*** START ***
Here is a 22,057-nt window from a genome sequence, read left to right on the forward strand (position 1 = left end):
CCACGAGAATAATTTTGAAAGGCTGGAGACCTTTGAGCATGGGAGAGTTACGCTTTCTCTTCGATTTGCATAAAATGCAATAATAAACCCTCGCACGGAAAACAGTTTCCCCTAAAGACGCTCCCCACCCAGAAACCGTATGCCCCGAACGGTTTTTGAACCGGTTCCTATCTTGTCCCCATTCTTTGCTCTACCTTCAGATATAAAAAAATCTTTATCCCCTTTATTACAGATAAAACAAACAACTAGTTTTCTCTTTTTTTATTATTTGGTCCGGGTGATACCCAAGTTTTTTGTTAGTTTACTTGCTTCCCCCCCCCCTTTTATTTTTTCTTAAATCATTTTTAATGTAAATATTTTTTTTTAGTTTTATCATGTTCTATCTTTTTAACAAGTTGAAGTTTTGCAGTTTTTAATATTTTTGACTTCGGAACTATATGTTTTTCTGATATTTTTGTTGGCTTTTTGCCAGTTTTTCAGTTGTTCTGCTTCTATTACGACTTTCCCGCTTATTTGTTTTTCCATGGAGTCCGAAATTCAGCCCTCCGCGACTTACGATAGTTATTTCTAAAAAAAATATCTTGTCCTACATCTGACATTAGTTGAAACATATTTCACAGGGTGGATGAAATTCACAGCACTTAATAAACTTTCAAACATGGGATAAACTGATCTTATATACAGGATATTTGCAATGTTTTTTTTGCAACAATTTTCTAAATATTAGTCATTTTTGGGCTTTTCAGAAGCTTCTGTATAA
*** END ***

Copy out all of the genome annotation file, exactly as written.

Here is a 22,057-nt window from a genome sequence, read left to right on the forward strand (position 1 = left end):
CCACGAGAATAATTTTGAAAGGCTGGAGACCTTTGAGCATGGGAGAGTTACGCTTTCTCTTCGATTTGCATAAAATGCAATAATAAACCCTCGCACGGAAAACAGTTTCCCCTAAAGACGCTCCCCACCCAGAAACCGTATGCCCCGAACGGTTTTTGAACCGGTTCCTATCTTGTCCCCATTCTTTGCTCTACCTTCAGATATAAAAAAATCTTTATCCCCTTTATTACAGATAAAACAAACAACTAGTTTTCTCTTTTTTTATTATTTGGTCCGGGTGATACCCAAGTTTTTTGTTAGTTTACTTGCTTCCCCCCCCCCTTTTATTTTTTCTTAAATCATTTTTAATGTAAATATTTTTTTTTAGTTTTATCATGTTCTATCTTTTTAACAAGTTGAAGTTTTGCAGTTTTTAATATTTTTGACTTCGGAACTATATGTTTTTCTGATATTTTTGTTGGCTTTTTGCCAGTTTTTCAGTTGTTCTGCTTCTATTACGACTTTCCCGCTTATTTGTTTTTCCATGGAGTCCGAAATTCAGCCCTCCGCGACTTACGATAGTTATTTCTAAAAAAAATATCTTGTCCTACATCTGACATTAGTTGAAACATATTTCACAGGGTGGATGAAATTCACAGCACTTAATAAACTTTCAAACATGGGATAAACTGATCTTATATACAGGATATTTGCAATGTTTTTTTTGCAACAATTTTCTAAATATTAGTCATTTTTGGGCTTTTCAGAAGCTTCTGTATAA